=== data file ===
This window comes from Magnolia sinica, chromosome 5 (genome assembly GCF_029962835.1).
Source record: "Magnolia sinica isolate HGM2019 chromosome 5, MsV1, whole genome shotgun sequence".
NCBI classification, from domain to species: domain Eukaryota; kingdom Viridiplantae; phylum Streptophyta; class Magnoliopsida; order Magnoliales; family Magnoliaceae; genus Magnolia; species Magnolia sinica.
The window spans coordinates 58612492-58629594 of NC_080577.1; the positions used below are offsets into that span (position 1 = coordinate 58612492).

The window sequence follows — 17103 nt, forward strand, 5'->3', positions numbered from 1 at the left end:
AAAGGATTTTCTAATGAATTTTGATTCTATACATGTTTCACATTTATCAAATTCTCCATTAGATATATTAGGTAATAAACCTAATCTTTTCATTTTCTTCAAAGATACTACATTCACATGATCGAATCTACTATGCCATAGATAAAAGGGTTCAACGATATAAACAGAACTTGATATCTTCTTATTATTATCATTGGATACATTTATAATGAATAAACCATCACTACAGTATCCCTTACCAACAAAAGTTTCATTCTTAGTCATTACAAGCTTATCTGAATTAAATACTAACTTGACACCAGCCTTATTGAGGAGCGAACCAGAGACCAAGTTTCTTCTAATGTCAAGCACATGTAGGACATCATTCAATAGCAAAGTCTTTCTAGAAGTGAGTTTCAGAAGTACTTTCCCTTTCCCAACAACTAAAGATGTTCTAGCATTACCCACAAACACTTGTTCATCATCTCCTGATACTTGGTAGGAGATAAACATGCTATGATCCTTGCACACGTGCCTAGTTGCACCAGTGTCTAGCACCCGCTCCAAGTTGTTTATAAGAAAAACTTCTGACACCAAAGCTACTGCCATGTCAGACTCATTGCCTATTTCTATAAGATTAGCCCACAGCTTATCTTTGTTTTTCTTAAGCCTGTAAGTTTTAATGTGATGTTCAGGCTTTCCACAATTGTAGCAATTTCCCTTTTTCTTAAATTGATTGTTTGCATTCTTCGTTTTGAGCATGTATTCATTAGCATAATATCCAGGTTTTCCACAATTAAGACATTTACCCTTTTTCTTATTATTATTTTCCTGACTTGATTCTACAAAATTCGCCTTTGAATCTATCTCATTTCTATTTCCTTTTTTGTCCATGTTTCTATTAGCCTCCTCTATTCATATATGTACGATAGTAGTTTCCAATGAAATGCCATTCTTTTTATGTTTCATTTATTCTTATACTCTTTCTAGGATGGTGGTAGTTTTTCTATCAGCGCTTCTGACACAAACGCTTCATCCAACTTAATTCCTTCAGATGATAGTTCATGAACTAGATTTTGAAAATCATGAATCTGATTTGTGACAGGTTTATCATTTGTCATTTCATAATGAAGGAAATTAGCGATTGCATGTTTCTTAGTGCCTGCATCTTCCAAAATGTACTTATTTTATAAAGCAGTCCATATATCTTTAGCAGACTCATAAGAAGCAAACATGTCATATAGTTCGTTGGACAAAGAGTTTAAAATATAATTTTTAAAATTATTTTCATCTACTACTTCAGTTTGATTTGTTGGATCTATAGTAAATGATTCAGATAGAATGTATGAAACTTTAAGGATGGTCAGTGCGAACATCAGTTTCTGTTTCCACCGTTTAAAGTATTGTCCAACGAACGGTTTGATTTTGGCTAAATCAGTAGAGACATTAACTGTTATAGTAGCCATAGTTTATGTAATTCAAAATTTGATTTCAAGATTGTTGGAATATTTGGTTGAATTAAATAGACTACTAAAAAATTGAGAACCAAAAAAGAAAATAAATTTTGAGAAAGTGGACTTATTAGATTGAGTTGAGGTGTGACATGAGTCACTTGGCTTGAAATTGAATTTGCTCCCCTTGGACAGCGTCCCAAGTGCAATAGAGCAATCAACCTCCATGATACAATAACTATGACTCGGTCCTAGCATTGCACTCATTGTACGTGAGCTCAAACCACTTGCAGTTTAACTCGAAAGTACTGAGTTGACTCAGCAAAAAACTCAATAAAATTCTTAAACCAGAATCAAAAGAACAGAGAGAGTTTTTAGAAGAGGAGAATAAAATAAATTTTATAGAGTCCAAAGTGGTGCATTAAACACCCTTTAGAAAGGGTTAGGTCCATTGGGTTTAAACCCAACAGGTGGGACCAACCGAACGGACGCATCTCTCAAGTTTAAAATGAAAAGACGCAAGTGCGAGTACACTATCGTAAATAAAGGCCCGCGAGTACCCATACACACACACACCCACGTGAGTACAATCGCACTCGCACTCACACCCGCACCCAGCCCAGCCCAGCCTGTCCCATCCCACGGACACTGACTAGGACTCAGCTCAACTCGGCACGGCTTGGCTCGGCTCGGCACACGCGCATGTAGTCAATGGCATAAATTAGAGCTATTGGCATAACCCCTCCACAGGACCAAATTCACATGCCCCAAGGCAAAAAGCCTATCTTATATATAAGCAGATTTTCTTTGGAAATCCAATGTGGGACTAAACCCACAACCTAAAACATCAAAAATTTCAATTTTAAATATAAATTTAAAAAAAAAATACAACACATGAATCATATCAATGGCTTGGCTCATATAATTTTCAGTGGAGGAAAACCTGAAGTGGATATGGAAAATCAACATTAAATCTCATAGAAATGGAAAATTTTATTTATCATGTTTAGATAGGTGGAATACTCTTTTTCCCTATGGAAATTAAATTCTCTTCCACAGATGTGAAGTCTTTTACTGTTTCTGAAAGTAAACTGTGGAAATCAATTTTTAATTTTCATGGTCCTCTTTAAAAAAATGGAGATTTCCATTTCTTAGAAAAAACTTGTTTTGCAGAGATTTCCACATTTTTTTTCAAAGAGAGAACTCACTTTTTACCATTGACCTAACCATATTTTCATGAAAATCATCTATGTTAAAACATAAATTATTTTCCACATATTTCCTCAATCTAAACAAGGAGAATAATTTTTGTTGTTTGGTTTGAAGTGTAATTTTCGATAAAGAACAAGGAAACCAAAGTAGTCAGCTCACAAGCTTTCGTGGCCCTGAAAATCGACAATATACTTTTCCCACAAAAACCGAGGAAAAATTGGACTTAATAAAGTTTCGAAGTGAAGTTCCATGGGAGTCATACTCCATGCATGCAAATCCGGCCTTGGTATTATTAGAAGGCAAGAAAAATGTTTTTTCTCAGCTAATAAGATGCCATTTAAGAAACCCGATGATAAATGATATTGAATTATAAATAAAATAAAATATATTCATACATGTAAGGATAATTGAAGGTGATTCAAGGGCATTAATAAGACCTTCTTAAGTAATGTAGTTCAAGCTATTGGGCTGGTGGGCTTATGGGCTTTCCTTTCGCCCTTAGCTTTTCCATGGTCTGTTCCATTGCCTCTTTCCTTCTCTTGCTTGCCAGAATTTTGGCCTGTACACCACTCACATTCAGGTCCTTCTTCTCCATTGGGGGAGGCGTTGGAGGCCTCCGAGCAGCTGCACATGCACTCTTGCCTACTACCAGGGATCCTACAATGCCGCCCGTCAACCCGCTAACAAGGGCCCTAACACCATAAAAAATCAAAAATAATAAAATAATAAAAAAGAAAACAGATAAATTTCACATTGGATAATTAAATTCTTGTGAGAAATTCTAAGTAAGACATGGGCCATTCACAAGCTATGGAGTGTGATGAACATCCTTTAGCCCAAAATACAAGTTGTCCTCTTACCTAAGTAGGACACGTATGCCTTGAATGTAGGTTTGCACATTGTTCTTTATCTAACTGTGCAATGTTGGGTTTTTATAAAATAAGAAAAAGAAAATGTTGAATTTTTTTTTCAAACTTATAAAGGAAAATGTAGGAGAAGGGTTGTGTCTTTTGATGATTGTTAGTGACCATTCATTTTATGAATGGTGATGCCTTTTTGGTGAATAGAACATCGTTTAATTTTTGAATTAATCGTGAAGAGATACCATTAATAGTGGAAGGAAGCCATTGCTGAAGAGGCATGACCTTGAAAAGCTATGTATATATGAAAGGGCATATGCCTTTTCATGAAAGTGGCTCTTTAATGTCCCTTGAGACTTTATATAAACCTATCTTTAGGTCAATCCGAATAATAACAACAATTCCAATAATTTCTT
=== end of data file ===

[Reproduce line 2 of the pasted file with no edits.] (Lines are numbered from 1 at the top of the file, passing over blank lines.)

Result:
Source record: "Magnolia sinica isolate HGM2019 chromosome 5, MsV1, whole genome shotgun sequence".